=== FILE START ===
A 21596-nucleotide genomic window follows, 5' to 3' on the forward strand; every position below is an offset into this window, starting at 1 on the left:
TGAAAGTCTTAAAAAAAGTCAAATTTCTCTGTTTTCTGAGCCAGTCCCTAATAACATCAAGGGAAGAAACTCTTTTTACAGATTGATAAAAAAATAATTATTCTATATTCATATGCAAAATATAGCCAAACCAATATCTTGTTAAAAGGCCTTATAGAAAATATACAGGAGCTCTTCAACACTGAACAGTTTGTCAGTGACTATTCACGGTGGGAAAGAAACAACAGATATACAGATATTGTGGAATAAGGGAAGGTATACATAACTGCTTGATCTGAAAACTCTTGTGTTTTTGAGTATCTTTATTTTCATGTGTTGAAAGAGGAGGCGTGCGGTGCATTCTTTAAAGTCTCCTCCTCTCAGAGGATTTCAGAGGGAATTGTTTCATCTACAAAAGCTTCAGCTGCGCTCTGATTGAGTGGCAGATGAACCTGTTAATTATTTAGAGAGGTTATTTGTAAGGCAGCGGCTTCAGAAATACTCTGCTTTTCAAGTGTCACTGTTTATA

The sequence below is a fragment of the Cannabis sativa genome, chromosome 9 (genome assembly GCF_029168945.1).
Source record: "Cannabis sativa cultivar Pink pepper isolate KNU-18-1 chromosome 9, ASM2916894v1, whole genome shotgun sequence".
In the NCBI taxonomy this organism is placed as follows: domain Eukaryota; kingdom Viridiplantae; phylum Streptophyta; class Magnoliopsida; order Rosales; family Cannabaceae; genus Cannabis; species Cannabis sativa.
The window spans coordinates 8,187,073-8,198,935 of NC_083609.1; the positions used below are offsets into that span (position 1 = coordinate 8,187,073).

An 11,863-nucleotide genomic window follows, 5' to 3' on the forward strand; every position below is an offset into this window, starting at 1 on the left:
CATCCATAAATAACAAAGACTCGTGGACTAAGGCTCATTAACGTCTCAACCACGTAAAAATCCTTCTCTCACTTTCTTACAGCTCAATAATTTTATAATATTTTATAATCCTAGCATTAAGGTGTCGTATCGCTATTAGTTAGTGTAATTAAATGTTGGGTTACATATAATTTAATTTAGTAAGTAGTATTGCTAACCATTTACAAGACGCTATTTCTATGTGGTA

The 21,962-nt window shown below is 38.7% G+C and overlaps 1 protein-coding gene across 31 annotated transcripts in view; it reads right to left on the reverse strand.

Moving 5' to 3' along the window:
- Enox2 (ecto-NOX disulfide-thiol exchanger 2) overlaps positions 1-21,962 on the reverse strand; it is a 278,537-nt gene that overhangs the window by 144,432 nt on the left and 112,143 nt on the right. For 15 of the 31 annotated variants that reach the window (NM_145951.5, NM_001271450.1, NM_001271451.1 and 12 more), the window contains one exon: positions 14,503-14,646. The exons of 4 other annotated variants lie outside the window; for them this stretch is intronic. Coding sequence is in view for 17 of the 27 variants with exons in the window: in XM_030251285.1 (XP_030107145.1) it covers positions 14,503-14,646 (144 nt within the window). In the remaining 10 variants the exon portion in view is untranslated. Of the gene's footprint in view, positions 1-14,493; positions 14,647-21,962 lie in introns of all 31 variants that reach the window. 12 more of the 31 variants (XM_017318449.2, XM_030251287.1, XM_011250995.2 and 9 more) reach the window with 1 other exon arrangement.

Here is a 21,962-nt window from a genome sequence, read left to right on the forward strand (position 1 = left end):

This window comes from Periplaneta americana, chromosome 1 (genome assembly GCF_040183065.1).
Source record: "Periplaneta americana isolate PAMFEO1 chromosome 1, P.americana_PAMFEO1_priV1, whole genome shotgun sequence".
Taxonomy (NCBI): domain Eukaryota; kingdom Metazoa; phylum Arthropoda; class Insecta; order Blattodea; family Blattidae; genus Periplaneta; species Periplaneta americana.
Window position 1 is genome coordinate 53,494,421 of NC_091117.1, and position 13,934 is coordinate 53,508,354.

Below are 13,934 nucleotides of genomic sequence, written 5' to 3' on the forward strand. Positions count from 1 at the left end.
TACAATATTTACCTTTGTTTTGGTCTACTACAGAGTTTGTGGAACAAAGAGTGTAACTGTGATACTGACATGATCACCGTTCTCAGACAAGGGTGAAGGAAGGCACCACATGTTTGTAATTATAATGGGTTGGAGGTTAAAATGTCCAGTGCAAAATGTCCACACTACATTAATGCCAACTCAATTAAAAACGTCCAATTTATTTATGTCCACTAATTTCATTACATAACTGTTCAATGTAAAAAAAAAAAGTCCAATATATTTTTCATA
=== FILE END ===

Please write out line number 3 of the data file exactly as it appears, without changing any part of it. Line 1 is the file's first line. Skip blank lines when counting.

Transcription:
The sequence below is a fragment of the Cannabis sativa genome, chromosome 9 (genome assembly GCF_029168945.1).